Agroforestry for soil and water conservation in the western Himalayan Valley Region of India 1. Runoff, soil and nutrient losses
Source: Agroforestry Systems, Volume 39, Number 2, February 1998 , pp. 175-189(15)
Abstract:Erosion losses were investigated in a field experiment, from 90 × 15 m erosion plots at 4% slope in the western Himalayan valley region of India. The plots were planted with Leucaena leucocephala and Eucalyptus hybrid, either as block plantation or in alley farming with maize (Zea mays), Chrysopogon fulvus grass or turmeric (Curcuma longa). The treatments also included contour planting of sole maize, sole Chrysopogon fulvus grass and a clean weeded cultivated fallow. During the nine year study period, the average annual monsoon rainfall was about 1000 mm and it caused 347 mm runoff and 39 Mg ha-1 soil loss per year from fallow plots. The runoff and soil loss were reduced by 27% and 45% by contour cultivation of maize. Contour tree-rows or leucaena hedges reduced the runoff and soil loss by 40% and 48%, respectively, over the maize plot, reducing soil loss to about 12.5 Mg ha-1. This reduction in erosion was primarily due to the barrier effect of tree or hedgerows and micro-terraces formed through sediment deposition along the contour barriers. Such vegetative measures, that are productive while being protective, offer viable alternative for erosion control in areas with gentile slopes of the valley region. High density block plantations of eucalyptus and leucaena almost completely controlled erosional losses and can be recommended for steeper slopes that are vulnerable to heavy erosion.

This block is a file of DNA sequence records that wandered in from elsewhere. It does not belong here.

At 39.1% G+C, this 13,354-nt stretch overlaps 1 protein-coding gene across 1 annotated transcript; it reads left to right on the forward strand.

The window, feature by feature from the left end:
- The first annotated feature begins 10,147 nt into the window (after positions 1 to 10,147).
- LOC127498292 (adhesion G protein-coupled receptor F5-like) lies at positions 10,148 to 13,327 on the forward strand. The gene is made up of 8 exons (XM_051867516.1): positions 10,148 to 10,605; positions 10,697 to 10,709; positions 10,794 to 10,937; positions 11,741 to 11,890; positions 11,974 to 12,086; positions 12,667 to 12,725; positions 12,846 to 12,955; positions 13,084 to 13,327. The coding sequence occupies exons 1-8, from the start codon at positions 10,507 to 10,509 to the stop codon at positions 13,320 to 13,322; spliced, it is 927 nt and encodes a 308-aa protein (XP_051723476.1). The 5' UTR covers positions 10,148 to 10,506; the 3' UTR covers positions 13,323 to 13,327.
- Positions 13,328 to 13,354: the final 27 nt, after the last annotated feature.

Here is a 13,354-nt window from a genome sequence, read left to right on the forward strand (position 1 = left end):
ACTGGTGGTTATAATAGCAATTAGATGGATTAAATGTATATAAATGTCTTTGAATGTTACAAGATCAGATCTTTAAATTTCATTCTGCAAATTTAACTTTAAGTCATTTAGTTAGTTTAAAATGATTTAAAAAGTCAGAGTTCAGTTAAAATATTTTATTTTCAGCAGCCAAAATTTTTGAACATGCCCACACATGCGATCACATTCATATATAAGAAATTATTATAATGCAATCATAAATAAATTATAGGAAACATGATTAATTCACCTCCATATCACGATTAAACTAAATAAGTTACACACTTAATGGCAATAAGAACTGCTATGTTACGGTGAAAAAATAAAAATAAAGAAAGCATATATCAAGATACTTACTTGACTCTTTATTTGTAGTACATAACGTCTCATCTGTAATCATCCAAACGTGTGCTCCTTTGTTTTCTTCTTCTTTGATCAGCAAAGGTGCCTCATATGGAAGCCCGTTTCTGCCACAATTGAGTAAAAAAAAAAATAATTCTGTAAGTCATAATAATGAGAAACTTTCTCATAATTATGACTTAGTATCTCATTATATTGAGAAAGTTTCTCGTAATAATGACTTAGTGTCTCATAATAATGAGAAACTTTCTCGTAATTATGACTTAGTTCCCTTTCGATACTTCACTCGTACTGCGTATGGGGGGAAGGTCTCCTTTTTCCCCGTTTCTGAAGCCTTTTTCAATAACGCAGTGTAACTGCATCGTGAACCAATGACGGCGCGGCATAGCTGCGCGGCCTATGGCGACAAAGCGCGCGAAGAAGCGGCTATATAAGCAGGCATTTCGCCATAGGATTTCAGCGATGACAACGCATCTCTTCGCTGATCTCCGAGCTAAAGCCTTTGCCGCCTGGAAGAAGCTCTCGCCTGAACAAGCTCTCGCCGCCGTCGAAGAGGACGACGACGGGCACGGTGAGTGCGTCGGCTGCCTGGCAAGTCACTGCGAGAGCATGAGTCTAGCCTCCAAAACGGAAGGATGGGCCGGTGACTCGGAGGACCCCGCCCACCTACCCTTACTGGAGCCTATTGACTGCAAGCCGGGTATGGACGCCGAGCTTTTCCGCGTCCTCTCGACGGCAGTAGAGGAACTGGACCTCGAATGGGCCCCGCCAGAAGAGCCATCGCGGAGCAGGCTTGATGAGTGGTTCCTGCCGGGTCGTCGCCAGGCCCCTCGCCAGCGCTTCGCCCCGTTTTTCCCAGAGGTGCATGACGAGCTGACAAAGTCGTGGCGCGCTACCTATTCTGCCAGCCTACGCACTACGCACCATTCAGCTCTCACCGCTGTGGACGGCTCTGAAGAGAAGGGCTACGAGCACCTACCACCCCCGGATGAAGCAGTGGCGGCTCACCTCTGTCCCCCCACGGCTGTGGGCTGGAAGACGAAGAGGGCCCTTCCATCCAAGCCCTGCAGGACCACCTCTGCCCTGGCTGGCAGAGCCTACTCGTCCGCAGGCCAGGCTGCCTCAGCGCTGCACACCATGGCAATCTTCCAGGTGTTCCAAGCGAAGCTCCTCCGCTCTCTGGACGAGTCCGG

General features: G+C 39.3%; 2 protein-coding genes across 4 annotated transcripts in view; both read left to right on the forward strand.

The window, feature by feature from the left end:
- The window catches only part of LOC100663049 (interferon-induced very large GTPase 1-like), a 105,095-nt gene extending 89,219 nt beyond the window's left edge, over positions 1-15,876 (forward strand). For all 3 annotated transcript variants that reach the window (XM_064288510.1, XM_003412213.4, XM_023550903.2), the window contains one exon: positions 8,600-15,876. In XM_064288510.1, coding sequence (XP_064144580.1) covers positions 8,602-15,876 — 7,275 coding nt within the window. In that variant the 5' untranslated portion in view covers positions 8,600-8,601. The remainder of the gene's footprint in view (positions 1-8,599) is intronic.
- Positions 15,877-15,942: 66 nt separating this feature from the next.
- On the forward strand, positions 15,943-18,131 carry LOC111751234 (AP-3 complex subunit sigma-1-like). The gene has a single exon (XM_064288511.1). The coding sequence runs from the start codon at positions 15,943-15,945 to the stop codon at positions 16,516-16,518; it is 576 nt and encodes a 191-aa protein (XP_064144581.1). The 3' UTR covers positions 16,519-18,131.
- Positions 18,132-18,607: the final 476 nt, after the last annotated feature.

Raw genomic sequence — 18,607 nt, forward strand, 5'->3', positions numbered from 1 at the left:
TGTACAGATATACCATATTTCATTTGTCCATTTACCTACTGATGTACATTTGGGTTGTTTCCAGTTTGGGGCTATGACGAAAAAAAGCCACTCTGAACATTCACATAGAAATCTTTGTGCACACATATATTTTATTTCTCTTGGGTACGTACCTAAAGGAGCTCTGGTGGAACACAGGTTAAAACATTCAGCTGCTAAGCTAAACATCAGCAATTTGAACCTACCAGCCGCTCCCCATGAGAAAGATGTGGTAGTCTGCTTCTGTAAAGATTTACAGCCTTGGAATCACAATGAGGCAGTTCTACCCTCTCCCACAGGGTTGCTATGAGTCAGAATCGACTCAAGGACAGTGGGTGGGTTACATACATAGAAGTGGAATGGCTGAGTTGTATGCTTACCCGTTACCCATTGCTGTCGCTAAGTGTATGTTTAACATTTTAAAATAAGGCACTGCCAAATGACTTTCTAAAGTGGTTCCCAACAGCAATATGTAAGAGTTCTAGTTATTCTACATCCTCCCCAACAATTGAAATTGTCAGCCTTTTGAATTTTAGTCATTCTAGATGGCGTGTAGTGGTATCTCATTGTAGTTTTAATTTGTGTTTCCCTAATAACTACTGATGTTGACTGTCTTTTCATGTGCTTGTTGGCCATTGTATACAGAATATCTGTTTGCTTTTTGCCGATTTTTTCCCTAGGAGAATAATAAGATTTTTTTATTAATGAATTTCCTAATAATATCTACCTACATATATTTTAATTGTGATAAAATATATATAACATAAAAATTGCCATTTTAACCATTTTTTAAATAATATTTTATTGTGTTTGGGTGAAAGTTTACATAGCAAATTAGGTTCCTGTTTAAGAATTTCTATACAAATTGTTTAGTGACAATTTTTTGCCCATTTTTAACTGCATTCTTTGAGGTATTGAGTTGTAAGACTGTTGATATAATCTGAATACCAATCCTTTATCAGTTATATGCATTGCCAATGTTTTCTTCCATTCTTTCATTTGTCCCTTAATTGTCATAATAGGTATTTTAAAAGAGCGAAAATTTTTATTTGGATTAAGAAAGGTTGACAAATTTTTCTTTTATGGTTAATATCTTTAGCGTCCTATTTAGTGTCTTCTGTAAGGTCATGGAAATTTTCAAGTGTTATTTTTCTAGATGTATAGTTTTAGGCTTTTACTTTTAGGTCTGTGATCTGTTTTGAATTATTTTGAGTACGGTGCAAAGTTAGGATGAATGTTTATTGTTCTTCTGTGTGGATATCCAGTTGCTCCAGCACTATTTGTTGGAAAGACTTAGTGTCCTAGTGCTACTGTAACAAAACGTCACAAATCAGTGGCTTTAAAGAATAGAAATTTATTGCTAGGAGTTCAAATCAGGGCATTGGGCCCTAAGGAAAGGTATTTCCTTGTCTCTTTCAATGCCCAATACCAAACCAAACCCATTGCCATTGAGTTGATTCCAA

Document Type: Research Article
Affiliations: 1: Central Soil and Water Conservation Research and Training Institute, 218, Kaulagarh Road, Dehradun, 248 195, India, Email: firstname.lastname@example.org 2: Central Soil and Water Conservation Research and Training Institute, 218, Kaulagarh Road, Dehradun, 248 195, India,
Publication date: February 1, 1998